This blog is an overview of how HyperShock handles logistics. We’ll discuss how we handle shipping and our pit space. As team quartermaster, I spend a lot of time planning our shipping and unpacking. I like to experiment with layouts and kits in our shop to see what makes certain tasks easier. There are a couple of toolboxes that contain everything we need to work on certain assemblies which can then be packed up so those items don’t get mixed back into the rest of the pit.
Shipping to BattleBots is the second most critical date after the start of filming. Typically, domestic crates are picked up about 10 days before the start of filming. International crates are picked up a week or so earlier. Most teams ship in one large crate, some use a combination of pallets and crates. BattleBots covers the cost of shipping, which also means they control the means of shipping. While we’re more or less free to use any crate or container, we have to ship on their schedule. They need the majority of the crates at the venue early enough to get them all sorted into teams’ pits. Many of the teams that can drive to the venue take full advantage and show up on the first day with a truck and directly unload into their pit.
[Toolbox crate, Will for Scale]
We often joke about how HyperShock is always built at the event. This is not wrong, but it also isn’t the whole story. We spend the off-season doing research and development. Where our schedule differs from most teams is we don’t commit to a design until we know how it's getting paid for. I talked about this in last week’s blog, this process of designing to the capabilities of sponsors. Since SendCutSend is providing us with a lot of direct services for sheet metal, we design a sheet metal robot. We can get away with this delayed commitment in part due to our history of delivering a working robot on time. We’ve run up to the wire many times, but we’ve never delayed our first fight.
[shop pit area]
We ship most of our tools and our hardware cabinet on the BattleBots ship day. We keep the handful of tools we need to finish the robot, but we have a lot of duplicates that live in our workshop. With how we’ve designed the robot this year, we had most of the modules built and ready before the chassis and armor parts arrived. With so little time to finish the robot, we rely on the design to handle all of the modules as intended. The other trick to all this is since most of our team isn’t local, it needs to all fly together in the hands of people who haven’t seen it before. We keep the non-local part of the team updated on the design and our progress, especially during the last few days.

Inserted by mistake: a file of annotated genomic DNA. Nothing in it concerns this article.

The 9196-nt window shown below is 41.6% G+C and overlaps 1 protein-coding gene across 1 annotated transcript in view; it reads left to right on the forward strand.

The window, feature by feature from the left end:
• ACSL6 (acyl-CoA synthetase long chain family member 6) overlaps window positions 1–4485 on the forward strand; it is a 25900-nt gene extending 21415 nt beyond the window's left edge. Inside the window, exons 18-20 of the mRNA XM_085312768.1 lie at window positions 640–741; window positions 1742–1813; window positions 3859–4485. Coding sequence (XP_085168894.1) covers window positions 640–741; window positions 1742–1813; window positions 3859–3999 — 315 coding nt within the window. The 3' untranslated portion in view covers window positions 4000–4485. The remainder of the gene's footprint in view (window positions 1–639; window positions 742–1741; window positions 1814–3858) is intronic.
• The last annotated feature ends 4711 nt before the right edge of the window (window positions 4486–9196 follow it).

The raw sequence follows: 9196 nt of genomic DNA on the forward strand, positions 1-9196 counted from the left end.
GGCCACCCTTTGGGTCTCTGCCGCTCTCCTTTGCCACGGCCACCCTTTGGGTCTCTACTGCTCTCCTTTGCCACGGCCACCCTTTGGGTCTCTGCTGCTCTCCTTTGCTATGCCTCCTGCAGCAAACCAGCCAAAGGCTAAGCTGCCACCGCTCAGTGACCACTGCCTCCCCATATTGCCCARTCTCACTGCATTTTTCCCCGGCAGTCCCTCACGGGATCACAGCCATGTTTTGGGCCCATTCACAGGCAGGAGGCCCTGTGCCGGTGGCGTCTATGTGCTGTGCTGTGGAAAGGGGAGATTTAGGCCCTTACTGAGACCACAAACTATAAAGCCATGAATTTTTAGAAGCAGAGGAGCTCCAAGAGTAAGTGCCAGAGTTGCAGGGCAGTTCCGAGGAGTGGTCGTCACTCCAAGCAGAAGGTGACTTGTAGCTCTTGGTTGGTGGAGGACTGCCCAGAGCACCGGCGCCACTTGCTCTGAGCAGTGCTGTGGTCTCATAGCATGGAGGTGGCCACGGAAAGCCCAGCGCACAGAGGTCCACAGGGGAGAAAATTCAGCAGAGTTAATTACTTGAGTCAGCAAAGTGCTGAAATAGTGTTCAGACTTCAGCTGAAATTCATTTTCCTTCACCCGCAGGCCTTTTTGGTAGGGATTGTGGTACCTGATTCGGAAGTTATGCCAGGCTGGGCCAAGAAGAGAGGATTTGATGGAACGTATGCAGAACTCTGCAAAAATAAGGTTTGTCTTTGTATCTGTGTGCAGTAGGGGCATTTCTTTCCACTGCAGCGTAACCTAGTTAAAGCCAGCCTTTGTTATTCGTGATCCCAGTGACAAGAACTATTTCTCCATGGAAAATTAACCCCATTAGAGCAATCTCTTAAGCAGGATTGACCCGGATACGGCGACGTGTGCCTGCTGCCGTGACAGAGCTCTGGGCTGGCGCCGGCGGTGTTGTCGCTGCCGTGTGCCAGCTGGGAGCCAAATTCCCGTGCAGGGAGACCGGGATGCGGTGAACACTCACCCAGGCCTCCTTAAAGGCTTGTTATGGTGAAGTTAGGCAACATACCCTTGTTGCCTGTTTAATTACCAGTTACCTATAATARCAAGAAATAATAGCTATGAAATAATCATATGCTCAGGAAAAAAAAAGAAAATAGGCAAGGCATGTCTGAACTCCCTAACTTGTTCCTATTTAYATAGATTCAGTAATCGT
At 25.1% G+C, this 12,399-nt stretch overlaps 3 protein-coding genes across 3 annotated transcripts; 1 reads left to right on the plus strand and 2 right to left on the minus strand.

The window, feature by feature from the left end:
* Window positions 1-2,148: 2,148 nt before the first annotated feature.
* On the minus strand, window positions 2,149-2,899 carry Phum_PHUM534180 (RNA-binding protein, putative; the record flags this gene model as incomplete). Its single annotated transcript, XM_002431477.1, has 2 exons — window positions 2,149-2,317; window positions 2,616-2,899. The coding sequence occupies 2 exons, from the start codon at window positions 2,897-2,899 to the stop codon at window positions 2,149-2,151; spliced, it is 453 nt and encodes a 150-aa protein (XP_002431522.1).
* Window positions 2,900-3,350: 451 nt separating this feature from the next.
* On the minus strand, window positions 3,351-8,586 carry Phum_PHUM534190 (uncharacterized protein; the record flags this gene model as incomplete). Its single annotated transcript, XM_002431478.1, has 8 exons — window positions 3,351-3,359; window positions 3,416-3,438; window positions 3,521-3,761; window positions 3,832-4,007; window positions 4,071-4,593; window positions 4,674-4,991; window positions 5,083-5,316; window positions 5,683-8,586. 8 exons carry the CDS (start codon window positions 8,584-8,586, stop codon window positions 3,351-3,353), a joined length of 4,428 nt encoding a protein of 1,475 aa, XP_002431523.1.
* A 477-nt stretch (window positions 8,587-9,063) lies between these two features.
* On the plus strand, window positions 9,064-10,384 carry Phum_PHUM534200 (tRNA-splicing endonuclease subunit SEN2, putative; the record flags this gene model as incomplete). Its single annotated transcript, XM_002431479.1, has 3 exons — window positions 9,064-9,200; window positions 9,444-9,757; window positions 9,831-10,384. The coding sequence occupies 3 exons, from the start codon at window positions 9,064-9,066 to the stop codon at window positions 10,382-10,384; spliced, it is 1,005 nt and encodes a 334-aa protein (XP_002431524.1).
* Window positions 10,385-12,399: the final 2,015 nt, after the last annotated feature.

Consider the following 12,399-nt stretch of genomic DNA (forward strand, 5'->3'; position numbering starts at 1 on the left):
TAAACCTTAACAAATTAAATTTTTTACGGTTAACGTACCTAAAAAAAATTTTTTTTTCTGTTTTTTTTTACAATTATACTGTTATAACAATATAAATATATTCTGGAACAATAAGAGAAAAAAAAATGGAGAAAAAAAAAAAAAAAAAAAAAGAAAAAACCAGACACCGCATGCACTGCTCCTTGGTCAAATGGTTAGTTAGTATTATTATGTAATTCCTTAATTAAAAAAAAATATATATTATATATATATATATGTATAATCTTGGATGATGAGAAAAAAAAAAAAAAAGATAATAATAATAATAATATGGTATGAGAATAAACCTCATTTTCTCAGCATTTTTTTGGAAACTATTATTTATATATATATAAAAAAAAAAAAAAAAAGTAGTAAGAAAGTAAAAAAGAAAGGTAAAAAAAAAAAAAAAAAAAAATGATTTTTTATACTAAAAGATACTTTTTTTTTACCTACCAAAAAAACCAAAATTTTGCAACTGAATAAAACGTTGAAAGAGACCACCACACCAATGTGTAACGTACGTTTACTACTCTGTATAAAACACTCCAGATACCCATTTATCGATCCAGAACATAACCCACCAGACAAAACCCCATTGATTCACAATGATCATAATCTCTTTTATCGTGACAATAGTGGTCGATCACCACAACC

[Checked baggage with group 1]
This year we received all of our armor and chassis parts just 4 days before flying to Las Vegas. It was a mad scramble to get armor panels bent and powder-coated. Alex and I flew out about 8 hours after the rest of the team so we could pick up the last of the powder-coated parts right before heading to the airport. I stuffed all of my clothes into one of the large pelican cases we use to transport armor panels so I could bring another case full of batteries as my carry-on. The FAA would probably like to ban lithium batteries from aircraft entirely, but so many devices use them that it just isn’t feasible. They have very strict limits on capacity per battery carried aboard, but no limit on the number of batteries below that capacity line. The logic being if one battery goes, it can be isolated from the other batteries. When flying with batteries, you should always bring a printout of the FAA restrictions and your airline’s restrictions on batteries. The TSA isn’t required to check your batteries, but they are likely to when you have a carry-on full of them. Their job is to ensure they’re safe, they may ask to check the capacities, but whether you can bring them aboard is ultimately up to the airline. You’re not required to declare that you have them, so it would be unusual for it to become a problem. The bulk of our difficulty usually lies in bringing more checked baggage than people, much of which is overweight or oversized. We try to determine the minimum number of bags that will need to be overweight, and maximize the weight we load into those bags.